The Deadlands Tabletop RPG

While tabletop RPGs are primarily centered around sword and sorcery, occasionally there is a game or setting that breaks from this mold. Whenever I have a group that is clamoring for something different, I reach for my copy of Deadlands first edition. Now, Deadlands holds a special place in my heart as it was my first tabletop RPG, and you never forget your first. I was 12 years old when Pinnacle Entertainment Group released Deadlands in 1996, which was written by Shane Lacy Hensley. This weird amalgam of western, horror, and steampunk grabbed me right away. Deadlands is currently on its third edition, the latest being released in 2005, but it’s the first edition that I wanted to wax poetic about here today. So, put the swords down for a second and pick up a six shooter, because it’s about to get weird in the west.


Taking place in the United States back in 1876, the Deadlands setting ranges from the deep south, and all across the west. The story goes, that when faced with European settlers, the Sioux shaman performed a ritual in an attempt to drive these invaders from Sioux lands. This ritual created a conduit to the spiritual realm filled with evil entities. This event in known as “The Reckoning”. Now having access to our realm, these beings began to feed on negative emotions; with fear being particularly tasty. When these evil spirits descend on a town, the land begins to alter and twist.  Some say, when this occurs it’s followed by tales of the dead rising from their graves. With the country faced with literal hell-on-earth, a number of side effects began to manifest. For one, magic is now known to be real, though it comes from these vile spirits, characters can “make a deal with the devil” to obtain a small portion of this power. In addition, the government has begun experimenting with the occult, and, with this investment in research, mad scientists have accelerated the technology of the time.  This technological advance has given way to  steampunk inventions being more prominent in the Deadlands setting. So, you get to play in a lawless weird west setting filled with zombies, magic, and gunslingers!  Making Deadlands a fun change of pace from most fantasy settings.


Game System:
The setting of Deadlands sucked me in, but the game system kept me hooked. This is due to the games core mechanics enforcing the wild west theme. At its base, the game uses dice found any d20 system, in addition, the game also requires a pack of playing cards and poker chips. As you can imagine, drawing playing-cards and fidgeting with your poker chips gives the table a real gambling/western atmosphere. By setting this mood, and adding a few poorly executed southern draws, even the shyest of role-players will be joining in on the fun. The game rules also keep the lingo thematic in nature. Dice are called “Bones” and the game master is “The Marshal”, but at the games core Deadlands is loosely based on Dungeons and Dragons 2nd edition. You will roll for your core stats such as Strength and Nimbleness (Dexterity), select skills, and equipment. This familiarity makes it so veteran players will have minimal effort jumping in. As for the biggest change, and hands down my favorite mechanic, we should look at rounds in Deadlands. When combat starts, each player makes a “Speed” roll, followed by drawing a number of cards based off that roll. These cards represent the number of actions you can take in a round. The Marshal will then call out card values, starting with the Ace, and counting down. When a card you are holding is called, you may then take one action. So, you may get 3-4 actions in a round, but they will be divided up over the course of that round, also allowing a bit of back-and-forth as your enemies may take an action or two before you do. Just like the poker chips and playing cards, this mechanic enforces the games theme by creating a real gun-fight like feel. There is a back and forth to the round that keeps everyone on their toes. Are you going next? Or will the undead gunslinger fill you with bullet holes first!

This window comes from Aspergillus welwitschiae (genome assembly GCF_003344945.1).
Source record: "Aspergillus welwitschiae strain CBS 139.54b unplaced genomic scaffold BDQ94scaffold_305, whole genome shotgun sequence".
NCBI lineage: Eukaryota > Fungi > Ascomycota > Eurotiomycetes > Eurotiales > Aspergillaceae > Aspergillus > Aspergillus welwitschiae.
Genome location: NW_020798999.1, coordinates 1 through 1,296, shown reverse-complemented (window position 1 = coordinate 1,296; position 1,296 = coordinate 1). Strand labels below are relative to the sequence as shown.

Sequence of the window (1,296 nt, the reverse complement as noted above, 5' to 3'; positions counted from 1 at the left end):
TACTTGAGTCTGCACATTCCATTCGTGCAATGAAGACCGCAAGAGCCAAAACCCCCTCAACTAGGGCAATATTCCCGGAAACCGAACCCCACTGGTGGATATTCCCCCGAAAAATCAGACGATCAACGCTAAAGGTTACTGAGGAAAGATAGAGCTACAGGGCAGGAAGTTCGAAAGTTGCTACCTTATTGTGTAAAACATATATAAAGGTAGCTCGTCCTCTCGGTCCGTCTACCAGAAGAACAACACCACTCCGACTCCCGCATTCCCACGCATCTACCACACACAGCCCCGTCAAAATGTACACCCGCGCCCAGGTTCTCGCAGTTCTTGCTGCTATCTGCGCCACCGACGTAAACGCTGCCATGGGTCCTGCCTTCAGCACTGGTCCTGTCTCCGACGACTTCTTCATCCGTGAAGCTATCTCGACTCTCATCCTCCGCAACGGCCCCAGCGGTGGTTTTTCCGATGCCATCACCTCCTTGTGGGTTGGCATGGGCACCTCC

If you ever want a change of pace in your tabletop game, and the idea of a weird, horror-filled, western setting peaks your interest; then I highly recommend Deadlands. Though this article covers first edition, I have heard nothing but good things about the latest edition: Deadlands Reloaded. I’m glad that this was my first tabletop RPG, because I believe it’s the easiest to jump into. Deadlands is rather rules light, and the card draw aspect is rather intuitive, but more importantly, it was the easiest game to start role-playing. Speaking in a character voice while adding accents is often intimidating to new players, but we all can do a poor southern accent (I’m from Georgia, and they can’t do it right here either). Throw in some quotes from Toy Story like “Reach for the sky!” or “There’s a snake in my boot!” and you got the hang of it! Westerns are such a cultural touchstone, even more then we realize, that it makes jumping into role-play a bit easier. At least, that was my experience as a shy 12-year-old kid. So, let’s roll some bones and see if we can’t make a name for ourselves in the weird west.

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